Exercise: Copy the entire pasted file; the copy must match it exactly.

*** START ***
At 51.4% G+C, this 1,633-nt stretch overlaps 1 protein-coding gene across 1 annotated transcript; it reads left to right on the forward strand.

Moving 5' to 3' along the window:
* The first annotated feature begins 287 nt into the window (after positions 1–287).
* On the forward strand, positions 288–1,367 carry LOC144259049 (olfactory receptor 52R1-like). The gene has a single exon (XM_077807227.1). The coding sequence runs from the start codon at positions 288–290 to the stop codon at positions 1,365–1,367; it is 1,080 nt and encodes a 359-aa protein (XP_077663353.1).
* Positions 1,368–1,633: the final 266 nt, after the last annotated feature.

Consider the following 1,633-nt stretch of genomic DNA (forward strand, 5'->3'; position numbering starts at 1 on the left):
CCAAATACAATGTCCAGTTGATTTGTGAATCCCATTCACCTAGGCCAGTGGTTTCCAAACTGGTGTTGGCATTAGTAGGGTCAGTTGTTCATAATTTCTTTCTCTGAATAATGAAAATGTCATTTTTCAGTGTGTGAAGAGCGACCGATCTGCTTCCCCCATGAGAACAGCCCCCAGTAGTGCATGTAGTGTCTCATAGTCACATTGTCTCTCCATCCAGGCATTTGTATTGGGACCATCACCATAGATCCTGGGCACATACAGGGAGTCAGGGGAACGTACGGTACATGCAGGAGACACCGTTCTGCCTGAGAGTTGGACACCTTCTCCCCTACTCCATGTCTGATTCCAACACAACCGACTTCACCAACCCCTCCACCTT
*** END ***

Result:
At 51.4% G+C, this 1,633-nt stretch overlaps 1 protein-coding gene across 1 annotated transcript; it reads left to right on the forward strand.

Moving 5' to 3' along the window:
* The first annotated feature begins 287 nt into the window (after positions 1–287).
* On the forward strand, positions 288–1,367 carry LOC144259049 (olfactory receptor 52R1-like). The gene has a single exon (XM_077807227.1). The coding sequence runs from the start codon at positions 288–290 to the stop codon at positions 1,365–1,367; it is 1,080 nt and encodes a 359-aa protein (XP_077663353.1).
* Positions 1,368–1,633: the final 266 nt, after the last annotated feature.

Consider the following 1,633-nt stretch of genomic DNA (forward strand, 5'->3'; position numbering starts at 1 on the left):
CCAAATACAATGTCCAGTTGATTTGTGAATCCCATTCACCTAGGCCAGTGGTTTCCAAACTGGTGTTGGCATTAGTAGGGTCAGTTGTTCATAATTTCTTTCTCTGAATAATGAAAATGTCATTTTTCAGTGTGTGAAGAGCGACCGATCTGCTTCCCCCATGAGAACAGCCCCCAGTAGTGCATGTAGTGTCTCATAGTCACATTGTCTCTCCATCCAGGCATTTGTATTGGGACCATCACCATAGATCCTGGGCACATACAGGGAGTCAGGGGAACGTACGGTACATGCAGGAGACACCGTTCTGCCTGAGAGTTGGACACCTTCTCCCCTACTCCATGTCTGATTCCAACACAACCGACTTCACCAACCCCTCCACCTT